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Safely Refrigerating and Freezing Food to Preserve Nutrients

Keeping food cold, sometimes very cold, preserves nutritional content and slows or suspends the activity of microbes bent on digesting your nutrients before you do.

Unlike heat, which actually kills many of the microbes, chilling food (or freezing it) may not kill all the microbes, but the cold will reduce the microbial population to some degree depending on the microflora present and will sideline them for a while.

How long things stay safe in the refrigerator or freezer varies from food to food and to some extent on the packaging (better packaging, longer freezing time). The following table provides a handy guide to the limits of safe cool storage. These ranges depend on foods being fresh to start out and on the refrigerator/freezer maintaining a constant temperature. Whenever these conditions aren’t met, food may spoil more quickly.

Use your common sense: If food seems in any way questionable, throw it out without tasting. Or as the catchy saying goes: When in doubt, throw it out.

How Long Foods Generally Stay Safe in Cold Storage
Food Refrigerator (40 Degrees F) Freezer (0 Degrees F)
Fresh eggs, in shell 3 weeks Don’t freeze
Raw yolks, whites 2–4 days 1 year
Hard-cooked eggs 1 week Doesn’t freeze well
Liquid pasteurized eggs or egg substitutes, opened 3 days Doesn’t freeze
well
Liquid pasteurized eggs or egg substitutes, unopened 10 days 1 year
Open jar of mayonnaise 2 months Don’t freeze
TV Dinners, Frozen Casseroles Don’t refrigerate: Keep frozen 3–4 months
Prestuffed pork and lamb chops, chicken breasts stuffed with dressing 1 day Doesn’t freeze well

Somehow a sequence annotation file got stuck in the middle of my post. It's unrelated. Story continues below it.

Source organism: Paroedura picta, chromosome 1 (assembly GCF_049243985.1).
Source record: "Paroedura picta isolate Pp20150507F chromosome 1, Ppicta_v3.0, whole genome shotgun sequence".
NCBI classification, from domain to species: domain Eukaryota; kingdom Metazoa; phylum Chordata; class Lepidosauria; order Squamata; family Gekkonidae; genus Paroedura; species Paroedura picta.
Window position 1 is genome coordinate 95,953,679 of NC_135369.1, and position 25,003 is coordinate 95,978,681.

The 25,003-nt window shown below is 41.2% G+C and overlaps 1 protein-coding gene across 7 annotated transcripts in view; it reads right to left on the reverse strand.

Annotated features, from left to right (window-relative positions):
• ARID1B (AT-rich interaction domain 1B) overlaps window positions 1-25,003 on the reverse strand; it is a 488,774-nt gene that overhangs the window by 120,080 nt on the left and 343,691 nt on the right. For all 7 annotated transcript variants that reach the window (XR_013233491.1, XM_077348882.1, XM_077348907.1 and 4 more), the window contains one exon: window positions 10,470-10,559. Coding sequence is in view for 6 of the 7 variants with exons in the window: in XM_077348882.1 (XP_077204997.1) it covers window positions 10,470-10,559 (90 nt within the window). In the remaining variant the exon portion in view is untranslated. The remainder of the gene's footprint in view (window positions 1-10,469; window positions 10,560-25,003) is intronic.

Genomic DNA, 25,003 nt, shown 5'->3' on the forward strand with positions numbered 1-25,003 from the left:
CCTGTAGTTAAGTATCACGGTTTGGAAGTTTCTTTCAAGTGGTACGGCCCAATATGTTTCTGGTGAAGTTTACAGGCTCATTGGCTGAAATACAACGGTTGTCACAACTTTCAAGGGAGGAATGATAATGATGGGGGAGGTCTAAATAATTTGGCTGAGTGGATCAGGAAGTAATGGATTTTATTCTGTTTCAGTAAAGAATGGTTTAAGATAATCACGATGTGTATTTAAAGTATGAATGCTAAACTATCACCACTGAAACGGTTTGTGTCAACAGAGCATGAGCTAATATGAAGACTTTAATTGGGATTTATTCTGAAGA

Store-cooked convenience meals 1–2 days Doesn’t freeze well
Commercial brand vacuum-packed dinners with USDA seal, unopened 2 weeks Doesn’t freeze well
Vegetable or meat-added soups or stews 3–4 days 2–3 months
Hamburger and stew meats 1–2 days 3–4 months
Ground turkey, veal, pork, lamb, and mixtures of them 1–2 days 3–4 months
Hot dogs, opened 1 week In freezer wrap, 1–2 months
Hot dogs, unopened 2 weeks In freezer wrap, 1–2 months
Lunch meats, opened 3–5 days In freezer wrap, 1–2 months
Lunch meats, unopened 2 weeks In freezer wrap, 1–2 months
Bacon 7 days 1 month
Sausage, raw — pork, beef, turkey 1–2 days 1–2 months
Smoked breakfast links, patties 7 days 1–2 months
Hard sausage — pepperoni, jerky sticks 2–3 weeks 1–2 months
Corned beef in pouch with pickling juices 5–7 days Drained and wrapped, 1 month
Ham, canned, label says to keep refrigerated 6–9 months Don’t freeze
Ham, fully cooked — whole 7 days 1–2 months
Ham, fully cooked — half 3–5 days 1–2 months
Ham, fully cooked — slices 3–4 days 1–2 months
Steaks — beef 3–5 days 6–12 months
Chops — pork 3–5 days 4–6 months
Chops — lamb 3–5 days 6–9 months
Roast — beef 3–5 days 6–12 months
Roast — lamb 3–5 days 6–9 months
Roasts — pork, veal 3–5 days 4–6 months
Variety meats — tongue, brain, kidneys, liver, heart, chitterlings 1–2 days 3–4 months
Cooked meat and meat dishes 3–4 days 2–3 months
Gravy and broth 1–2 days 2–3 months
Chicken or turkey, whole 1–2 days 1 year
Poultry pieces 1–2 days 2–3 months
Giblets 1–2 days 3–4 months
Fried chicken 3–4 days 4 months
Cooked poultry dishes 3–4 days 4–6 months
Poultry pieces, plain 3–4 days 4 months
Poultry pieces covered with broth or gravy 1–2 days 6 months
Chicken nuggets, patties 1–2 days 1–3 months
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